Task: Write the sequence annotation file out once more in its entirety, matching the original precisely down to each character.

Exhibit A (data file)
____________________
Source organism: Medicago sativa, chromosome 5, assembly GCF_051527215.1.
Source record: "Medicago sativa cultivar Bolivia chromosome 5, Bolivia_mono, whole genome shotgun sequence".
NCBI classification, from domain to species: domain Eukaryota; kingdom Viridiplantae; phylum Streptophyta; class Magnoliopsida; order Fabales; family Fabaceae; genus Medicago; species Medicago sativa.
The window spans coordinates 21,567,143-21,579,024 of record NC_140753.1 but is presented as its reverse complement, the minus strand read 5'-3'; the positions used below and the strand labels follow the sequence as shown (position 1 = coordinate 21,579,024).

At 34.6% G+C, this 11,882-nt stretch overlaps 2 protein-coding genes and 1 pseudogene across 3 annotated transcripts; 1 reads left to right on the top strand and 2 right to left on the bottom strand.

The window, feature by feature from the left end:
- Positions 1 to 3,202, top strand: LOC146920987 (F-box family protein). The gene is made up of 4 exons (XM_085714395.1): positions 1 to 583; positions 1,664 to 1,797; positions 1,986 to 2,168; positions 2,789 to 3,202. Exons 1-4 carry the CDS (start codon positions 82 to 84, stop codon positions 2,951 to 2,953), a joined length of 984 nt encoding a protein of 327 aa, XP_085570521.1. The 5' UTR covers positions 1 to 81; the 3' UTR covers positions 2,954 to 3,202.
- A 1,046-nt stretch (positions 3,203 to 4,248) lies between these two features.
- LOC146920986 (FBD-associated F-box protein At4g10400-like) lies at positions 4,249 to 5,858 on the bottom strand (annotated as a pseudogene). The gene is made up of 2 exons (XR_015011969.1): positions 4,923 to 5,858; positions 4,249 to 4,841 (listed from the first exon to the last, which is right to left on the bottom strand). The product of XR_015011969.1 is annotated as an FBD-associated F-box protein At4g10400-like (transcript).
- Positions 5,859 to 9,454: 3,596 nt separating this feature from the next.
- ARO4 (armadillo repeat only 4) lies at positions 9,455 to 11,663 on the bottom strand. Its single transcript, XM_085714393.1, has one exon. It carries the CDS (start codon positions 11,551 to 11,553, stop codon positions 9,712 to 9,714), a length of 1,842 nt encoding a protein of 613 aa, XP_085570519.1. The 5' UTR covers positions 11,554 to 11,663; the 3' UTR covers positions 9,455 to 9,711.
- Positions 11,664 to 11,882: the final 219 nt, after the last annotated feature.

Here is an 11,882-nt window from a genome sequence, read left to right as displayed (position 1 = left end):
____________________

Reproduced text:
Source organism: Medicago sativa, chromosome 5, assembly GCF_051527215.1.
Source record: "Medicago sativa cultivar Bolivia chromosome 5, Bolivia_mono, whole genome shotgun sequence".
NCBI classification, from domain to species: domain Eukaryota; kingdom Viridiplantae; phylum Streptophyta; class Magnoliopsida; order Fabales; family Fabaceae; genus Medicago; species Medicago sativa.
The window spans coordinates 21,567,143-21,579,024 of record NC_140753.1 but is presented as its reverse complement, the minus strand read 5'-3'; the positions used below and the strand labels follow the sequence as shown (position 1 = coordinate 21,579,024).

At 34.6% G+C, this 11,882-nt stretch overlaps 2 protein-coding genes and 1 pseudogene across 3 annotated transcripts; 1 reads left to right on the top strand and 2 right to left on the bottom strand.

The window, feature by feature from the left end:
- Positions 1 to 3,202, top strand: LOC146920987 (F-box family protein). The gene is made up of 4 exons (XM_085714395.1): positions 1 to 583; positions 1,664 to 1,797; positions 1,986 to 2,168; positions 2,789 to 3,202. Exons 1-4 carry the CDS (start codon positions 82 to 84, stop codon positions 2,951 to 2,953), a joined length of 984 nt encoding a protein of 327 aa, XP_085570521.1. The 5' UTR covers positions 1 to 81; the 3' UTR covers positions 2,954 to 3,202.
- A 1,046-nt stretch (positions 3,203 to 4,248) lies between these two features.
- LOC146920986 (FBD-associated F-box protein At4g10400-like) lies at positions 4,249 to 5,858 on the bottom strand (annotated as a pseudogene). The gene is made up of 2 exons (XR_015011969.1): positions 4,923 to 5,858; positions 4,249 to 4,841 (listed from the first exon to the last, which is right to left on the bottom strand). The product of XR_015011969.1 is annotated as an FBD-associated F-box protein At4g10400-like (transcript).
- Positions 5,859 to 9,454: 3,596 nt separating this feature from the next.
- ARO4 (armadillo repeat only 4) lies at positions 9,455 to 11,663 on the bottom strand. Its single transcript, XM_085714393.1, has one exon. It carries the CDS (start codon positions 11,551 to 11,553, stop codon positions 9,712 to 9,714), a length of 1,842 nt encoding a protein of 613 aa, XP_085570519.1. The 5' UTR covers positions 11,554 to 11,663; the 3' UTR covers positions 9,455 to 9,711.
- Positions 11,664 to 11,882: the final 219 nt, after the last annotated feature.

Here is an 11,882-nt window from a genome sequence, read left to right as displayed (position 1 = left end):